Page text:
This Day in Presbyterian History:
Handling the Word of God Aright
Finding historical sites on American Presbyterianism scarce, we turn to the Catechisms of the Westminster Standards, and for a change, to the Larger Catechism. Question No. 157 asks “How is the word of God to be read? and gives this answer, “The holy Scriptures are to be read with an high and reverence esteem of them; with a firm persuasion that they are the very word of God, and that he only can enable us to understand them; with desire to know, believe, and obey the will of God revealed in them; with diligence, and attention to the matter and scope of them; with meditation, application, self-denial, and prayer.”
We are assuming, dear reader, that you are a reader of Holy Scripture, indeed, that you have made it a habit to read the daily portions of Scripture noted each day in our blog, which will take you through the Bible in one year. But it is not enough to simply read, but we must read God’s Word, as the Catechism says, “with an high and reverent esteem of it.” The Bible is God’s Word to us and to our generation, to say nothing of the last or the future generations. We must be firmly persuaded that it is the very word of God. Yes, human authors were inspired by the Holy Spirit, but what they wrote and indeed the very words they wrote were by God. Our Reformed and Presbyterian churches believe in plenary and verbal inspiration.
As a result of the Bible being the Holy Word of God, only the Lord can enable us to fully understand it. This being the case, we should always approach the Word with prayer, asking the Author of it to illuminate our hearts to read and understand it.
Now, what is the motive in reading the Word of God? In one phrase, it is to “know, believe, and obey the will of God revealed” in it. Every once in a while, there is a newspaper article about the average American’s knowledge of the Bible. It is appalling to realize the ignorance of the Bible, even among church folks. This is why this one year reading schedule and doing it chronologically is so important. Many Christians have never read the Bible through once in their spiritual lives.
Then our motive in reading it is to believe and obey the will of God revealed in it. It is God’s Word and will for our lives yesterday, today, and always. Paul spoke of it in 2 Timothy 3:16 as being for “teaching, reproof, correction, and training in righteousness.” (NAS) We need the solid doctrine of theology as our teaching. The reproof in the Bible tells us the wrong paths we have strayed in faith and life. The correction tells us the right path of life and doctrine. And the training in righteousness is a gradual process of holiness which all believers need until we get to heaven.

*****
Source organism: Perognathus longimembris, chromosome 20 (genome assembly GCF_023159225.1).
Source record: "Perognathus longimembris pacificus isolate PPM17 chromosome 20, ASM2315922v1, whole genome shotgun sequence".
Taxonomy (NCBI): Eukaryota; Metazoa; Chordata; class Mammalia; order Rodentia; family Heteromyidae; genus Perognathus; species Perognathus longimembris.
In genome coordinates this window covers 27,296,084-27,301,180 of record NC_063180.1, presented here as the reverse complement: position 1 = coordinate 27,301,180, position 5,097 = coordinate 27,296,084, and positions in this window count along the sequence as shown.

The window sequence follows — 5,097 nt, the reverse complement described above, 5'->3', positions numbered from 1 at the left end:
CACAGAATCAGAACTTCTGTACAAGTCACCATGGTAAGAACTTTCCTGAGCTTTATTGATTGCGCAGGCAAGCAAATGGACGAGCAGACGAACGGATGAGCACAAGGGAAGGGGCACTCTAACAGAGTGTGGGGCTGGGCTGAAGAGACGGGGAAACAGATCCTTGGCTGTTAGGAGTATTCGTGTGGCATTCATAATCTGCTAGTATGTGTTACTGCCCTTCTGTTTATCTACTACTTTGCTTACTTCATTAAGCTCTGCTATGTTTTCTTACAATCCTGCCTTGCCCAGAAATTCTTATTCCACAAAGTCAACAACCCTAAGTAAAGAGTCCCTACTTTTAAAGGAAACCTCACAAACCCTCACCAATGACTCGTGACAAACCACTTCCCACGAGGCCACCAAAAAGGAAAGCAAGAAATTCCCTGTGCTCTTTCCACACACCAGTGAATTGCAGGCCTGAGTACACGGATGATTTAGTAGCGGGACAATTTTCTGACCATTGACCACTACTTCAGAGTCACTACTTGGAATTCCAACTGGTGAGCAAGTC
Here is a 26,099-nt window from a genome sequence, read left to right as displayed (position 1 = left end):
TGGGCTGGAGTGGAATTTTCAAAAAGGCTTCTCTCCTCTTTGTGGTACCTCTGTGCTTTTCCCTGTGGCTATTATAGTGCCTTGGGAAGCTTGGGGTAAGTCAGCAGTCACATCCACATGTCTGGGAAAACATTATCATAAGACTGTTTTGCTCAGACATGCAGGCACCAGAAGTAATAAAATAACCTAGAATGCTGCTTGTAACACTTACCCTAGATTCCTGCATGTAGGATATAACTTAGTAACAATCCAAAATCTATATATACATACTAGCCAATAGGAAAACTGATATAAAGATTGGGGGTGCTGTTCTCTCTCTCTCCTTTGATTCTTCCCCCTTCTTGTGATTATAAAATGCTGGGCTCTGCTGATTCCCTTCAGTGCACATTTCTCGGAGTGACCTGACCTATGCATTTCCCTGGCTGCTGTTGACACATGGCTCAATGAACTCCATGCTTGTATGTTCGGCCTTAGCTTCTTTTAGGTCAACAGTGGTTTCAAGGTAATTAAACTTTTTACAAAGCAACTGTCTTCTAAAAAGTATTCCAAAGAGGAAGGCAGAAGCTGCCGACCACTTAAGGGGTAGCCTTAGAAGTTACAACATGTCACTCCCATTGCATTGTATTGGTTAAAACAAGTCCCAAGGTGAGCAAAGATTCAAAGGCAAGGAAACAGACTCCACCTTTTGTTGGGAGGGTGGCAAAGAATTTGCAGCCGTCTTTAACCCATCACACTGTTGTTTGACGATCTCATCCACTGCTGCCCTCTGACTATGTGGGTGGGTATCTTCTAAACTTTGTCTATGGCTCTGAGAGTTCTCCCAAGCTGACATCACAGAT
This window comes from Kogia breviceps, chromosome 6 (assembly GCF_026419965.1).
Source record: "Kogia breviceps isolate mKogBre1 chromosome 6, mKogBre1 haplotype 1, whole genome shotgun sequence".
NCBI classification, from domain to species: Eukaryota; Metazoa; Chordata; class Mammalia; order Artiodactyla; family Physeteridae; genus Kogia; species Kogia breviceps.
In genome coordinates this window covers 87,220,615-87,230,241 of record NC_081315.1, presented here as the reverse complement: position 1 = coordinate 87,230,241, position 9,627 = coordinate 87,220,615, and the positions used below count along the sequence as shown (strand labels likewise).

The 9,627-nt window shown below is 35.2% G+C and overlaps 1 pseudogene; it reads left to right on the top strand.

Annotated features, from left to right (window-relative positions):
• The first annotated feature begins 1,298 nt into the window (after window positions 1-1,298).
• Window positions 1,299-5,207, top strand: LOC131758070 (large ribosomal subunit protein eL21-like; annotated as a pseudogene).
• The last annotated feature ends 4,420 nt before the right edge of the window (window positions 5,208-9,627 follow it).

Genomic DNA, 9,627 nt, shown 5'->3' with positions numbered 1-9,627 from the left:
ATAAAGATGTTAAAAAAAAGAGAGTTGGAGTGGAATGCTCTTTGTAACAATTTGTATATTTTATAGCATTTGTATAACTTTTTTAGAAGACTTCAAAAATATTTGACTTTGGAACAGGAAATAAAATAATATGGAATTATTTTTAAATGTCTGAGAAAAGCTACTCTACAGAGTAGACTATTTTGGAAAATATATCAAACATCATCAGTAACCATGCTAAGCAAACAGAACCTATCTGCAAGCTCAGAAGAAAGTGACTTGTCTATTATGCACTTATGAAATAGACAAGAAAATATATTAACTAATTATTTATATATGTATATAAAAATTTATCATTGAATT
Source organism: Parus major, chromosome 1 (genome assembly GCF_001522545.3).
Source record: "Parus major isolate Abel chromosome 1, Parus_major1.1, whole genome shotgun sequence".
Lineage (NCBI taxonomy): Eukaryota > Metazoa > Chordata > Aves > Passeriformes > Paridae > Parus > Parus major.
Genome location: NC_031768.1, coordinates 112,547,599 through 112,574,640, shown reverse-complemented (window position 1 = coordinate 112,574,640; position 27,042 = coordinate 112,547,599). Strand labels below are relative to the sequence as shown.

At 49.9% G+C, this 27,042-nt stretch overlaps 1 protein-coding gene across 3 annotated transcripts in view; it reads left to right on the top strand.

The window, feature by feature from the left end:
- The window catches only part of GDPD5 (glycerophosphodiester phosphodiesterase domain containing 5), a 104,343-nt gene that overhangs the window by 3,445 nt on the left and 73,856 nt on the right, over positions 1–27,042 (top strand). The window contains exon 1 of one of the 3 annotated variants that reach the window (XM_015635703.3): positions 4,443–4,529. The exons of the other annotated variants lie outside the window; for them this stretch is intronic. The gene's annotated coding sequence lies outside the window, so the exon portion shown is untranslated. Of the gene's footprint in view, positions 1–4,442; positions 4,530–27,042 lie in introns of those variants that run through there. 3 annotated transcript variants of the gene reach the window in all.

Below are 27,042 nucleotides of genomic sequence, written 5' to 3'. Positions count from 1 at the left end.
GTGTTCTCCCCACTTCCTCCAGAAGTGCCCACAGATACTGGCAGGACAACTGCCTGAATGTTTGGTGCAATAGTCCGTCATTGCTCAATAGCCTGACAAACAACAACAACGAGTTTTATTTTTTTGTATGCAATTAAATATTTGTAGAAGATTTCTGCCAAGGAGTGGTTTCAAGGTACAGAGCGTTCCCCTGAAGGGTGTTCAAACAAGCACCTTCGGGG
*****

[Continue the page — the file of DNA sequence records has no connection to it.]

The manner of reading the Bible is summed up in a series of descriptive words, like “diligence, meditation, application, self-denial, and prayer.” Diligence is needed, dear Christian. We must not be content to be spiritual babes forever, but mature thinking Christians. Meditation, or thinking carefully and seriously, is needed when we read the Bible. In other words, take time to read the Word. Too many believers spend more time reading the newspaper than they do reading the Word of God. Application is most needed. What does the Word I have read today mean, and most important, mean to me, to where I am in my walk with Christ. Self-denial and prayer tells us to humble ourselves under the Word of God and depend upon Him to reveal what our souls need this day from God.
Words to live by: It is estimated that countless Christians have more than one Bible in their homes today. Sometimes they represent various stages of their spiritual life, like a new Christian, a growing Christian, or a mature Christian. Sometimes they are various versions and translations, bought according to the recommendation of the church or this Bible teacher. But this writer is not so much interested in how many Bibles you own, but rather in whether you read daily from one of them. The Through the Bible section of this guide is designed to help you do that at least once a year, and hopefully every year for all of your lives. Handling the Word of God correctly is a habit which you want to keep in your lives.
Through the Scriptures: Haggai 1, 2; Zechariah 1, 2
Through the Standards: The duties of Christians to the government
“It is the duty of people to pray for magistrates, to honor their persons, to pay them tribute or other dues, to obey their lawful commands, and to be subject to their authority, for conscience sake. Infidelity, or difference in religion, does not make void the magistrates’ just and legal authority, nor free the people from their due obedience to them: from which ecclesiastical persons are not exempted, much less has the Pope any power and jurisdiction over them in their dominions, or over any of their people; and, least of all, to deprive them of their dominions, or lives, if he shall judge them to be heretics, or upon any other pretence whatsoever.”